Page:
Above provides a right side view of "Miss Tex." The item that stands out in this photo is the "boom raising sheave" (1). The standard tank retriever had a lifting drum attached to the right drive sprocket (inset) to raise and lower the boom. M32 series conversions had been approved only for VVSS Shermans. The tanks that the US Marines would use for the invasion of Japan were M4A3(75) and M4A3(105) with HVSS. For the sake of uniformity, in April 1945, the USMC requested 50 Tank Recovery Vehicles based on the M4A3 with HVSS. At the time, it was not known if the standard sprocket lifting drum configuration would work with 23 inch tracks, so Baldwin engineers replaced the drum with the boom raising sheave. In any case, in the Summer of 1945, Baldwin Locomotive and International Harvester completed 80 Tank Retriever conversions based on new production M4A3(105)HVSS Shermans pulled from the line at Chrysler. These conversions featured the boom raising sheave, and were given the nomenclature "T14E1."


E9 suspension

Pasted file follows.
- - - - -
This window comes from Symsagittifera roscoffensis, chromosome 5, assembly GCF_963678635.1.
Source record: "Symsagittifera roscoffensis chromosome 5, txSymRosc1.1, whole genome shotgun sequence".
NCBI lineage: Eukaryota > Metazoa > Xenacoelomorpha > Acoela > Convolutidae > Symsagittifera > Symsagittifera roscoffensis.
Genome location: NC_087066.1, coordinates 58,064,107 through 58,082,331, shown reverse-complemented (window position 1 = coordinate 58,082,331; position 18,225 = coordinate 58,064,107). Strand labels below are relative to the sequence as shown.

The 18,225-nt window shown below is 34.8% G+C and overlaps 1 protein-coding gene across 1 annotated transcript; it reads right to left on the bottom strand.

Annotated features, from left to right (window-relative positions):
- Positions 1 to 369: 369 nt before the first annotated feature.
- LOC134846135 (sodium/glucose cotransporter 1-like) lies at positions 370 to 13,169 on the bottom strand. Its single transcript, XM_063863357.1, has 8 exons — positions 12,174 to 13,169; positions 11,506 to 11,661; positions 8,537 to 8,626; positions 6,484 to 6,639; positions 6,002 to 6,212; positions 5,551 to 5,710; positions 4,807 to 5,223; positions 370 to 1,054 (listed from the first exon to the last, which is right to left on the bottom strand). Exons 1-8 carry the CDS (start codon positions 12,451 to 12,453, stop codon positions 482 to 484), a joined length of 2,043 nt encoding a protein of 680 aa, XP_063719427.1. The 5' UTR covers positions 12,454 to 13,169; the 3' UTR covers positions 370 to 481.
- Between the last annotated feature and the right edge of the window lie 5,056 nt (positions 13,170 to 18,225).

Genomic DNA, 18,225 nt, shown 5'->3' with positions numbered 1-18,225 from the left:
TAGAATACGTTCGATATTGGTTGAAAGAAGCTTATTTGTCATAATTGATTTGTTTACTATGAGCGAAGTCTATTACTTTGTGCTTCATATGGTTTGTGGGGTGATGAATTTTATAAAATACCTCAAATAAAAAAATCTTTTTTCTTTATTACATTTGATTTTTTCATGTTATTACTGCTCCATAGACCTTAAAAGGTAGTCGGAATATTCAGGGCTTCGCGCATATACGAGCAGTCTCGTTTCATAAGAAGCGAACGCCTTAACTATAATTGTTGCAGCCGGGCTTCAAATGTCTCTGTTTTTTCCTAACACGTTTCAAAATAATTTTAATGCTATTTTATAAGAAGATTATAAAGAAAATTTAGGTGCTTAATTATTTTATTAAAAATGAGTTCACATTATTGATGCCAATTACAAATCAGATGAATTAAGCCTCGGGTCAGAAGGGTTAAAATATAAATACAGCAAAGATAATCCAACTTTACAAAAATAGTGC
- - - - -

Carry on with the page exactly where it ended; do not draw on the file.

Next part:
The photo above shows what may be the only surviving example of an M32B1 with E9. It was photographed at a Keep Them Rolling Association event in The Netherlands in 2009. This retriever can be seen with the automatic tow hook, as well as fittings for the boom raising sheave. It is thought that The Netherlands may have received 10 of the Baldwin built M32B1s with E9, along with at least 1 T14E1 as Military Assistance. This retriever can be seen to have a riveted lower hull, indicating that it was originally produced as an M4A1 by Pressed Steel Car, whereas the real "Miss Tex" was made originally by Pacific Car and had a welded lower hull. We are hoping that this unit might still have its dataplate, as it could help to confirm or refute our theory that the 37 M32A1B1s officially listed as having been produced by Baldwin, did NOT have HVSS installed, but rather E9. Photo courtesy of Keep Them Rolling Association.


E9 suspension    E9 suspension

The photos above show one of only two surviving T14E1s. We photographed the unit at the Port Of Baltimore (left) as it was awaiting shipment to Europe. It is now on display at the Oorlogsmuseum in Overloon. The vehicle no longer has a dataplate that could have identified it as a T14E1. The whole "T14E1 thing" is very confusing, and the Museum people replaced the boom raising sheave with a mortar that was standard equipment on "normal" M32 series TRVs. It was later found that the standard M32 series configuration with lifting drum would work with HVSS, and some existing retrievers were retrofitted with HVSS in the post war years. Aside from the T14 pilot, we don't find evidence that any other retrievers had HVSS retrofitted during the conversion processes done during WW II.


E9 suspension